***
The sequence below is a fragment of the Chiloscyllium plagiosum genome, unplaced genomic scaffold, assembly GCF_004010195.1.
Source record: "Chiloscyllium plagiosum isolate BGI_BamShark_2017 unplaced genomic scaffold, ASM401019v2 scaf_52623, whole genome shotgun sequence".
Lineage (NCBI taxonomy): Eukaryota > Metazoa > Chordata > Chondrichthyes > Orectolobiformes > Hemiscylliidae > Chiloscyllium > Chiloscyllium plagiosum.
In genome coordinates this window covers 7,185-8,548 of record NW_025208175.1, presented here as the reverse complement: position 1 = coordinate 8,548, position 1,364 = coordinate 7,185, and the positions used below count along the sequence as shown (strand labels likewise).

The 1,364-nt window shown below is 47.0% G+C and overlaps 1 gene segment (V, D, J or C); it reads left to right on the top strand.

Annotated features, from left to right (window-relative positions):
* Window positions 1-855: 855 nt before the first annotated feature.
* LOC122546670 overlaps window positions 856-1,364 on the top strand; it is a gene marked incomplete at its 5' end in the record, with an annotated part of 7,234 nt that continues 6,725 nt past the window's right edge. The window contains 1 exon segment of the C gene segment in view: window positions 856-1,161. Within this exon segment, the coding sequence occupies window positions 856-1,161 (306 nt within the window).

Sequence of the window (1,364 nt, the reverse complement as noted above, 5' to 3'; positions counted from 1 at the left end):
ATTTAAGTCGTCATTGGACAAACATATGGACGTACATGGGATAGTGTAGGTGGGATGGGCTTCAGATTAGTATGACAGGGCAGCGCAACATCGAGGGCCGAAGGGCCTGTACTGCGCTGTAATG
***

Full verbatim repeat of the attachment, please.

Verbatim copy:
The sequence below is a fragment of the Chiloscyllium plagiosum genome, unplaced genomic scaffold, assembly GCF_004010195.1.
Source record: "Chiloscyllium plagiosum isolate BGI_BamShark_2017 unplaced genomic scaffold, ASM401019v2 scaf_52623, whole genome shotgun sequence".
Lineage (NCBI taxonomy): Eukaryota > Metazoa > Chordata > Chondrichthyes > Orectolobiformes > Hemiscylliidae > Chiloscyllium > Chiloscyllium plagiosum.
In genome coordinates this window covers 7,185-8,548 of record NW_025208175.1, presented here as the reverse complement: position 1 = coordinate 8,548, position 1,364 = coordinate 7,185, and the positions used below count along the sequence as shown (strand labels likewise).

The 1,364-nt window shown below is 47.0% G+C and overlaps 1 gene segment (V, D, J or C); it reads left to right on the top strand.

Annotated features, from left to right (window-relative positions):
* Window positions 1-855: 855 nt before the first annotated feature.
* LOC122546670 overlaps window positions 856-1,364 on the top strand; it is a gene marked incomplete at its 5' end in the record, with an annotated part of 7,234 nt that continues 6,725 nt past the window's right edge. The window contains 1 exon segment of the C gene segment in view: window positions 856-1,161. Within this exon segment, the coding sequence occupies window positions 856-1,161 (306 nt within the window).

Sequence of the window (1,364 nt, the reverse complement as noted above, 5' to 3'; positions counted from 1 at the left end):
ATTTAAGTCGTCATTGGACAAACATATGGACGTACATGGGATAGTGTAGGTGGGATGGGCTTCAGATTAGTATGACAGGGCAGCGCAACATCGAGGGCCGAAGGGCCTGTACTGCGCTGTAATG